Wednesday 14 May 2014

Stephen Sutton: dying in public

                                                        Stephen Sutton

First, and most important: my condolences to Stephen's family. May he rest in peace.

One thing that Stanley Hauerwas has been banging on about for ages is that we need to learn to die properly as an example to others. As he puts in an interview:

Death scares us. We don’t want to be around it. But one of the gifts we give to one another is to be present to one another as we die. Learning to die is like everything else: it’s learning. You need to see people do it.

There was a whole tradition of ars moriendi, the art of dying. I think that we have to recover something like that. As I was saying, you have to be taught how to die. And somehow it got lost. I don’t know why. It’s always been at the heart of Christianity that we are taught to die in a way that we can be happily remembered. It’s a lovely thing to be happily remembered. I hope I’m going to die in a way that my friends can happily remember me.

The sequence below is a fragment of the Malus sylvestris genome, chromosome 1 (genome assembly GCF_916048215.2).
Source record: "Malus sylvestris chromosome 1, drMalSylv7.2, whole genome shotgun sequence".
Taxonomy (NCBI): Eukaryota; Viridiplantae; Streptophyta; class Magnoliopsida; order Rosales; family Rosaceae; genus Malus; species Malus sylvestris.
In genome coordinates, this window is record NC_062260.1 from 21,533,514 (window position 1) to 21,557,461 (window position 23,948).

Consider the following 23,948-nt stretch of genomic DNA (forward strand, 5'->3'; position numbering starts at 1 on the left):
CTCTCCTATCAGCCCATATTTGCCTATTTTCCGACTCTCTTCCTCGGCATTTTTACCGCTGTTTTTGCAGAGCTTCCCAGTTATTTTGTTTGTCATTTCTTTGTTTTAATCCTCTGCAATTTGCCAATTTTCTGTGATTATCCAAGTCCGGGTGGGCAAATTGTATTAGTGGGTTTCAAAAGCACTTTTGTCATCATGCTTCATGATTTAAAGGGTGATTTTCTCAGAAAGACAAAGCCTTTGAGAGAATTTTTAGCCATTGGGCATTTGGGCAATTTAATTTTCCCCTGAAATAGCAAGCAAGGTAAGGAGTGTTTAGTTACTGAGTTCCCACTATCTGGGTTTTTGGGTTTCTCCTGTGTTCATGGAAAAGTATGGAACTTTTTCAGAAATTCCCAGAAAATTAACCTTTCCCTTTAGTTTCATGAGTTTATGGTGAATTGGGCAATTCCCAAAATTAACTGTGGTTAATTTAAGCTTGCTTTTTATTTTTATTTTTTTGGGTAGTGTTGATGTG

Dying well doesn't have to be as public as Stephen's death. But in a society where death is invisible, where we try to erase it from our consciousness, his dramatically public dying reminds us that it is possible to die with courage and grace and even humour.

Hauerwas again:

When I lecture to lay audiences, I ask them how they want to die. For people in our society the response is fairly consistent: they want to die quickly, painlessly, in their sleep, and without being a burden. They want to die painlessly, in their sleep, and quickly because when they die they don’t want to have to know they’re dying. So now they ask physicians to keep them alive to the point that when they die they don’t have to know they’re dying – and then they blame physicians for keeping them alive to no point.


I think so-called medical ethics has put far too much emphasis upon the physician and not the patient. I think patients need to be trained to know what to ask for. And just like we need to learn how to die, we need to learn how to be sick. Currently people, I think, ask far too much out of physicians.

When we die, we narrate a story of death and life to those who watch us: how we die expresses values. As a result, our death is not just a matter for us: it part of our living and living on with other people, and the effects we produce are part of whether or not we have lived virtuously.

Stephen Sutton died well. That is a remarkable achievement for such a young man. I hope that, when I die, I may do it as well as he did. There is clearly a message here for the current debate on assisted suicide. However, I'll leave that for another time to avoid turning Stephen's death into a political stratagem.

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